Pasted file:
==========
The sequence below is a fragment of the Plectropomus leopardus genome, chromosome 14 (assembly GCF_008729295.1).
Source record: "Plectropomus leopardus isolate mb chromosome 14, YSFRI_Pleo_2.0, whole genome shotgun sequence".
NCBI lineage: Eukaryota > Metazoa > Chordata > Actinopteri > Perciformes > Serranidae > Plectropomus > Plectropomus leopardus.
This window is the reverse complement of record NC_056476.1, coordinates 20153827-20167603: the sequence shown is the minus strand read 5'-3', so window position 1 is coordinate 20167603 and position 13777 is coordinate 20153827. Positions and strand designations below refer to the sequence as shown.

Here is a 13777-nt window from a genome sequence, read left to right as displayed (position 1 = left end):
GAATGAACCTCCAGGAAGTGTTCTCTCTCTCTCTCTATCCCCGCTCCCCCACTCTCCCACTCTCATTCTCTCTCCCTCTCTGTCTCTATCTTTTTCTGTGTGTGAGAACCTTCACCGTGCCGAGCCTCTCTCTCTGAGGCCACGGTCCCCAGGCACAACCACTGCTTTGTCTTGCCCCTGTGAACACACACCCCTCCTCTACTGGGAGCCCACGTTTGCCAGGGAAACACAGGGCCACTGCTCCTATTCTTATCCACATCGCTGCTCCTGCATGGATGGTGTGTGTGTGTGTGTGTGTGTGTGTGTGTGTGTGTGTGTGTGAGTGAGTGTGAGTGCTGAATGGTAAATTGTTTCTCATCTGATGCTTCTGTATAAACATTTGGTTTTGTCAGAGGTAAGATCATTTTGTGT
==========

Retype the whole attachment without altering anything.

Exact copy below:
The sequence below is a fragment of the Plectropomus leopardus genome, chromosome 14 (assembly GCF_008729295.1).
Source record: "Plectropomus leopardus isolate mb chromosome 14, YSFRI_Pleo_2.0, whole genome shotgun sequence".
NCBI lineage: Eukaryota > Metazoa > Chordata > Actinopteri > Perciformes > Serranidae > Plectropomus > Plectropomus leopardus.
This window is the reverse complement of record NC_056476.1, coordinates 20153827-20167603: the sequence shown is the minus strand read 5'-3', so window position 1 is coordinate 20167603 and position 13777 is coordinate 20153827. Positions and strand designations below refer to the sequence as shown.

Here is a 13777-nt window from a genome sequence, read left to right as displayed (position 1 = left end):
GAATGAACCTCCAGGAAGTGTTCTCTCTCTCTCTCTATCCCCGCTCCCCCACTCTCCCACTCTCATTCTCTCTCCCTCTCTGTCTCTATCTTTTTCTGTGTGTGAGAACCTTCACCGTGCCGAGCCTCTCTCTCTGAGGCCACGGTCCCCAGGCACAACCACTGCTTTGTCTTGCCCCTGTGAACACACACCCCTCCTCTACTGGGAGCCCACGTTTGCCAGGGAAACACAGGGCCACTGCTCCTATTCTTATCCACATCGCTGCTCCTGCATGGATGGTGTGTGTGTGTGTGTGTGTGTGTGTGTGTGTGTGTGTGTGTGAGTGAGTGTGAGTGCTGAATGGTAAATTGTTTCTCATCTGATGCTTCTGTATAAACATTTGGTTTTGTCAGAGGTAAGATCATTTTGTGT